September 29, 2013; New York Times
The University of California, San Francisco has announced that the college will be giving medical students course credit in exchange for editing health-related Wikipedia pages. This is allegedly the first time a university has offered credits in exchange for Wikipedia work, and the endeavor is part of a movement toward ensuring Wikipedia medical pages have accurate and high-quality information.
The New York Times spoke with Dr. Amin Azzam at the UCSF School of Medicine, who credited his former student, Dr. Michael Turken with helping create the course. When a friend inquired about the span of time during which HIV tests could give false negative readings, a quick online search brought up a Wikipedia article that stated tests could give false negatives for a two-week period. But after checking this number in literature sources, Turken discovered the page was actually incorrect; HIV tests could read false negative for up to 28 days. Dr. Turken corrected the page, and then looked into how many people had viewed the article online: a whopping tens of thousands per month. Turken spoke with his professor, Dr. Azzam, viewing this as an opportunity for students to enhance the magnitude of Wikipedia’s becoming a “collaborative effort” internationally for medicinal knowledge.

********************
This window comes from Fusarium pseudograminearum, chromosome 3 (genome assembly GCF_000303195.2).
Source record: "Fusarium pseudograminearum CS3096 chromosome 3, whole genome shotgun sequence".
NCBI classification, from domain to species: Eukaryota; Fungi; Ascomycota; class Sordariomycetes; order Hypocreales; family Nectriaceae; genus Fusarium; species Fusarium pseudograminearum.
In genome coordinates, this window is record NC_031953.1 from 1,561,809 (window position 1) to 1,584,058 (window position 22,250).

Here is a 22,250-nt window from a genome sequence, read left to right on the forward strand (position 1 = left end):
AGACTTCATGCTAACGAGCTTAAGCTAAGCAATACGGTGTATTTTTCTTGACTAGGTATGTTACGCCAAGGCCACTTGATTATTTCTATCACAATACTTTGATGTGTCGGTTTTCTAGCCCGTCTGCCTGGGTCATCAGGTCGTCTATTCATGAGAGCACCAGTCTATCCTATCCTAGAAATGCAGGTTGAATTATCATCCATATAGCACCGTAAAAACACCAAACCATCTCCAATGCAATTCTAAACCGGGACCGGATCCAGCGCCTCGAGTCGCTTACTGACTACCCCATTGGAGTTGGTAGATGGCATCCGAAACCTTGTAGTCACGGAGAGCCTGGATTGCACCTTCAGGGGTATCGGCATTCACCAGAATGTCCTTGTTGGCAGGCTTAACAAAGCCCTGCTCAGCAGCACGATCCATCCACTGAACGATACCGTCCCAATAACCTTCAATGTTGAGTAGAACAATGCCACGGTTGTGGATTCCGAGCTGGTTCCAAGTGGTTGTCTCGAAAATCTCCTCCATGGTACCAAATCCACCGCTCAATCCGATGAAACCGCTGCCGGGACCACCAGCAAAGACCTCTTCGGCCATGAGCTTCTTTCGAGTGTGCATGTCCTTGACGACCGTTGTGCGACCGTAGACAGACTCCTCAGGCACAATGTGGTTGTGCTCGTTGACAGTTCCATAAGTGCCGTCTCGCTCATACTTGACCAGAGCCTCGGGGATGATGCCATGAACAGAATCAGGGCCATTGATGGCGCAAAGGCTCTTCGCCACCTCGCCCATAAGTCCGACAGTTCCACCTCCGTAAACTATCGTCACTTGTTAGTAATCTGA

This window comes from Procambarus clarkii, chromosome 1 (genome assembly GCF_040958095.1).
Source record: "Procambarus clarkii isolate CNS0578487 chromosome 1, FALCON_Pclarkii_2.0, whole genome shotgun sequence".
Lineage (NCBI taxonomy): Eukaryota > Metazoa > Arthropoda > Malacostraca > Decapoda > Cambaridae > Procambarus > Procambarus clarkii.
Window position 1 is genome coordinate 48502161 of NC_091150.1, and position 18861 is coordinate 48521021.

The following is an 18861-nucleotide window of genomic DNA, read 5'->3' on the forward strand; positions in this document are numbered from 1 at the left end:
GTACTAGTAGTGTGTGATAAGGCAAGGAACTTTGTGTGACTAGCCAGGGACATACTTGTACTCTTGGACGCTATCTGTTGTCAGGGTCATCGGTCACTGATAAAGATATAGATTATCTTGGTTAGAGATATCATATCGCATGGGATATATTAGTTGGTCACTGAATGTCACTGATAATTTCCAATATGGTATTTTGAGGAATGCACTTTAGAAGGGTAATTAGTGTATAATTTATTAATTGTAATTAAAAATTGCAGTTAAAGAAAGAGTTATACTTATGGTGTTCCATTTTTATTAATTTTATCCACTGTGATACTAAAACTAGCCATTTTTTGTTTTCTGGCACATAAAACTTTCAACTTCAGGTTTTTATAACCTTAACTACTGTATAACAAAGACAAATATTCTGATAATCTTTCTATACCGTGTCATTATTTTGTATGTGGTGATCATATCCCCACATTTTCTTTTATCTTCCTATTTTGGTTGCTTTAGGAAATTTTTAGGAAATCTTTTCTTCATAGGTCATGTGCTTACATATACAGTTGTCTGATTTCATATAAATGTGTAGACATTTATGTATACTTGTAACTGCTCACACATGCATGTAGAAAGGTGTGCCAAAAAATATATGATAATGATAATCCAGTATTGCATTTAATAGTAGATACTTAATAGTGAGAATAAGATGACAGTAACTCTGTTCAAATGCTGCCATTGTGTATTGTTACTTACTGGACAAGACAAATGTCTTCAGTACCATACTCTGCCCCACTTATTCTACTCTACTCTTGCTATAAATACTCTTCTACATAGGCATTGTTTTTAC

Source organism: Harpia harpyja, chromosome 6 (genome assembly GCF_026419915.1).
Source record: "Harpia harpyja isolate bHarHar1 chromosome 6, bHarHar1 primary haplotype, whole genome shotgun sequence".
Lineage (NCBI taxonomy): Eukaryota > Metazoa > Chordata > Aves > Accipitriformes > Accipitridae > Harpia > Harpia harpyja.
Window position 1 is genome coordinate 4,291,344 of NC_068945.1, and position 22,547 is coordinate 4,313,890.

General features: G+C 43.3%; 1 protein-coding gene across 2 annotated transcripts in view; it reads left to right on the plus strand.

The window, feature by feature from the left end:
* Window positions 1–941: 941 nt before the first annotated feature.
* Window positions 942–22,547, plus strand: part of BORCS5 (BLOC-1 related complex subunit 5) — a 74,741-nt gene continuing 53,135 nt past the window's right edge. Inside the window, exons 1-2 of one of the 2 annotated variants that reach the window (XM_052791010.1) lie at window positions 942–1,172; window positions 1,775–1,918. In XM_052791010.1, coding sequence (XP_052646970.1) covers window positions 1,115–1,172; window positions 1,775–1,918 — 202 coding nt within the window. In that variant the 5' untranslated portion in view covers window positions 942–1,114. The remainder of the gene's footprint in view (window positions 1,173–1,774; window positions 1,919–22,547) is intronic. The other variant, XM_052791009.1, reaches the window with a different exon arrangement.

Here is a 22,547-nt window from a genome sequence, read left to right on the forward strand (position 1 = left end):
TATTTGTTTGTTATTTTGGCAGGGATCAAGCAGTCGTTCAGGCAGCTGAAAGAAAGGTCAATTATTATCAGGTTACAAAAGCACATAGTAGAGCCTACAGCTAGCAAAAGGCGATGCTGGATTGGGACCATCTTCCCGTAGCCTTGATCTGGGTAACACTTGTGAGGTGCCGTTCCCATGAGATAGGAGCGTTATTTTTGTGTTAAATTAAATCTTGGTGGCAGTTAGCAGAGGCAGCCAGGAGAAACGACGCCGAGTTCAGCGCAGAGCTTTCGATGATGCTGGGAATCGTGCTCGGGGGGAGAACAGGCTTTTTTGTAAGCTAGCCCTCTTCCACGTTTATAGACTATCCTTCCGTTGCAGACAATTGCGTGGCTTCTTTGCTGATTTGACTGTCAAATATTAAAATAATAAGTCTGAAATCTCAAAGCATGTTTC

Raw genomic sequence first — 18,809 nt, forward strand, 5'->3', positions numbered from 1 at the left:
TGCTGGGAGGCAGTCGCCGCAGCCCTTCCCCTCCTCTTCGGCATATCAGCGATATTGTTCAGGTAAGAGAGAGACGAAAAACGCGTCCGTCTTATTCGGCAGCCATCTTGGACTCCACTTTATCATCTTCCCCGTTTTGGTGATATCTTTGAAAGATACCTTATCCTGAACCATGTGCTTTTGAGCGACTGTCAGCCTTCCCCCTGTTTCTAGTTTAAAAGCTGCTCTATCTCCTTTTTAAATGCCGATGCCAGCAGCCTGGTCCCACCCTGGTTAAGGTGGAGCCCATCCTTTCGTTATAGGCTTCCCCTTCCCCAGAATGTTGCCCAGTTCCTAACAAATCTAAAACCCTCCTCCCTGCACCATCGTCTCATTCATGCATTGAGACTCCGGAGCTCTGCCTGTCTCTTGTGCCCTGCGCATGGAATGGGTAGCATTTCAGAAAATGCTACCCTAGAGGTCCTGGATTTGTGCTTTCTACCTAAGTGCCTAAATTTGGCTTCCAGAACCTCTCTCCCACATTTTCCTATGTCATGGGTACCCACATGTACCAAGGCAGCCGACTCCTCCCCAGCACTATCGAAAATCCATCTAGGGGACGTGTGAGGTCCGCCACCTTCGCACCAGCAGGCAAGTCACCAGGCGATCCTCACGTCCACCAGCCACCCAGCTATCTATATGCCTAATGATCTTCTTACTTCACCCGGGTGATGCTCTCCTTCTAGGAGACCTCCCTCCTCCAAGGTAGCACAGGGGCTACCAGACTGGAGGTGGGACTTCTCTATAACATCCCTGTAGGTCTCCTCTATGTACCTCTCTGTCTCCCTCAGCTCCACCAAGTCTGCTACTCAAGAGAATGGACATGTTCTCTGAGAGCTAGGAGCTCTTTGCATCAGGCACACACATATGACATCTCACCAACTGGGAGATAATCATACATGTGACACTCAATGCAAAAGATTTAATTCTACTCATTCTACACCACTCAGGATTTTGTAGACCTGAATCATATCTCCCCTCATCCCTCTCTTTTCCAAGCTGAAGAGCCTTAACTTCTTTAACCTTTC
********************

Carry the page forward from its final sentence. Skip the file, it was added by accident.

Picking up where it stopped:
Dr. Azzam plans to meet with students for two days initially to strategize writing and editing requirements, and then professors will be able to track their work through Wikipedia. NPQ is a big fan of the Wikimedia Foundation’s mission (see a recent interview with Anasuya Sengupta, senior director of grantmaking at the Wikimedia Foundation) and Wikipedia as a collective endeavor, and loves the idea of institutions encouraging students to amplify this valuable resource. Will other colleges follow suit in building up Wikipedia as a vital source of information globally?—Aine Creedon